Plaque Removal: The plaque is removed from the artery, aiming to restore normal blood flow.
Closure: The artery is then closed, and the incision in the neck is stitched or stapled.
Recovery: After the procedure, you will be closely monitored in the hospital for a day or two before being discharged. The recovery period may vary, but most individuals can resume their normal activities within a few weeks.
Carotid endarterectomy is a well-established procedure aimed at reducing the risk of stroke in individuals with significant carotid artery disease. By removing plaque buildup from the carotid arteries, the procedure helps restore normal blood flow to the brain, potentially preventing future strokes. If you’ve been recommended to undergo carotid endarterectomy, it’s crucial to discuss any concerns or questions you may have with your healthcare provider. Remember, the decision to undergo the procedure should be made based on a careful assessment of your individual medical condition and the risks and benefits involved.
Intravascular ultrasound (IVUS) is a medical imaging technique that allows for the visualization of blood vessels from the inside. It involves the use of a tiny ultrasound probe that is threaded into the blood vessels through a catheter, providing detailed images of the vessel walls and structures.
Here’s how intravascular ultrasound works and why it is used in clinical practice:
Insertion of the Catheter:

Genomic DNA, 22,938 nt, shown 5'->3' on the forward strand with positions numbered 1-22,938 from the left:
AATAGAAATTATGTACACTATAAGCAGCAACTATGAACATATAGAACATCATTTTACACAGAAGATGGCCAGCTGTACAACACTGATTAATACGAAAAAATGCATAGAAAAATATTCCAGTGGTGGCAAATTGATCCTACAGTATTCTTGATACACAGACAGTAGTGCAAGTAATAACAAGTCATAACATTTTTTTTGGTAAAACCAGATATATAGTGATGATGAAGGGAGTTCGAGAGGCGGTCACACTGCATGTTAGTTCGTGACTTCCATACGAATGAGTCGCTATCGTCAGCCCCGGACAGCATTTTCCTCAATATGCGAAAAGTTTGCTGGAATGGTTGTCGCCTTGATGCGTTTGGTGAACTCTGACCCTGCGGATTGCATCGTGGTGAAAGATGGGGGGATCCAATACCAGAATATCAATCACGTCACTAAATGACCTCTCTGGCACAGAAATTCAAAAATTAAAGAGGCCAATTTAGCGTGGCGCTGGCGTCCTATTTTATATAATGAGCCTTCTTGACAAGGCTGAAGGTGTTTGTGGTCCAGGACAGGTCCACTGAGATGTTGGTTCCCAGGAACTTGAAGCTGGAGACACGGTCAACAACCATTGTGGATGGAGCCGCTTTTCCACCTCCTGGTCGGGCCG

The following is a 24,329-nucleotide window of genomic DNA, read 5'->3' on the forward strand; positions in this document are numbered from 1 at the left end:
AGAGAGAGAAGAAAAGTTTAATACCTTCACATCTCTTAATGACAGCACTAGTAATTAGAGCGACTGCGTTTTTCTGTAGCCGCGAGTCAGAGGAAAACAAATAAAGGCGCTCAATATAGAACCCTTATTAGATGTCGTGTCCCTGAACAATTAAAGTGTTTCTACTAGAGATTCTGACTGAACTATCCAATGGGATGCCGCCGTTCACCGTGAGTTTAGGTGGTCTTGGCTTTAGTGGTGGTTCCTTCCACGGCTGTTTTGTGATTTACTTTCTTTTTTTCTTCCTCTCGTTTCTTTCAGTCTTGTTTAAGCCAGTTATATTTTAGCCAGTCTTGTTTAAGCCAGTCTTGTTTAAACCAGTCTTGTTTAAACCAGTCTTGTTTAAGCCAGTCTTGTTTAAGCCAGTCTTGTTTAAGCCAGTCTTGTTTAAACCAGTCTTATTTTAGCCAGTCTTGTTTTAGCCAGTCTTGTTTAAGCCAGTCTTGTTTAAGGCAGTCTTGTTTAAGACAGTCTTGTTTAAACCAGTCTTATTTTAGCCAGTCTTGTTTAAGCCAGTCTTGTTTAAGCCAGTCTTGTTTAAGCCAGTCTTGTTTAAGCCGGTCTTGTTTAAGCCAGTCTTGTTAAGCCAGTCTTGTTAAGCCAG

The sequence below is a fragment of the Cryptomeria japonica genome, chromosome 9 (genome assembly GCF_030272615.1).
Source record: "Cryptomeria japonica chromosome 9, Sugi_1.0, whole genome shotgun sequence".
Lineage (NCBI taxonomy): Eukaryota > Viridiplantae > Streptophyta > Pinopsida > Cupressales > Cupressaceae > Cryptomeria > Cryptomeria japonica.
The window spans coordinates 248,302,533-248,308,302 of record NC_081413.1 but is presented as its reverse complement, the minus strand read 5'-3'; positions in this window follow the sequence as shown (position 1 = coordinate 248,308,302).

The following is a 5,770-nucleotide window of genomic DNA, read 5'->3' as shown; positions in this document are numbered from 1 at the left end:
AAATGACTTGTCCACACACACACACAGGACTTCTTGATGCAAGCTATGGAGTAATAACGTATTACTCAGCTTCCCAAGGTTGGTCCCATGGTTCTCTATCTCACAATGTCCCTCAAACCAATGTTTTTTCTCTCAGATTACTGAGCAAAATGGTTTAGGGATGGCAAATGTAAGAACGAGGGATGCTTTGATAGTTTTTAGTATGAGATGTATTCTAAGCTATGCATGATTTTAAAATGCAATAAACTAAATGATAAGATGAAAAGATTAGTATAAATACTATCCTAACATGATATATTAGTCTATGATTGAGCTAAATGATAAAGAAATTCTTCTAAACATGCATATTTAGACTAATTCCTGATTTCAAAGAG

A catheter, which has a small ultrasound probe at its tip, is inserted into a blood vessel, typically through the groin or the arm. The catheter is carefully guided through the blood vessels until it reaches the area of interest.
Once the catheter is in place, high-frequency sound waves are emitted from the ultrasound probe. These sound waves bounce off the vessel walls and other structures inside the blood vessel.
The reflected sound waves are picked up by the probe and converted into real-time images. These images are then displayed on a monitor and can be recorded for further analysis.
Benefits and Applications of Intravascular Ultrasound:
IVUS provides high-resolution, cross-sectional images of blood vessels, allowing vascular surgeons to assess the vessel size, structure, and any abnormalities present. IVUS provides more detailed information compared to other imaging techniques.
Assessment of Atherosclerosis:
IVUS is commonly used in the evaluation of atherosclerosis, a condition characterized by the buildup of plaque inside the arteries. Intravascular ultrasound also helps determine the extent and composition of the plaque, identify areas of vessel narrowing or blockage, and guide treatment decisions.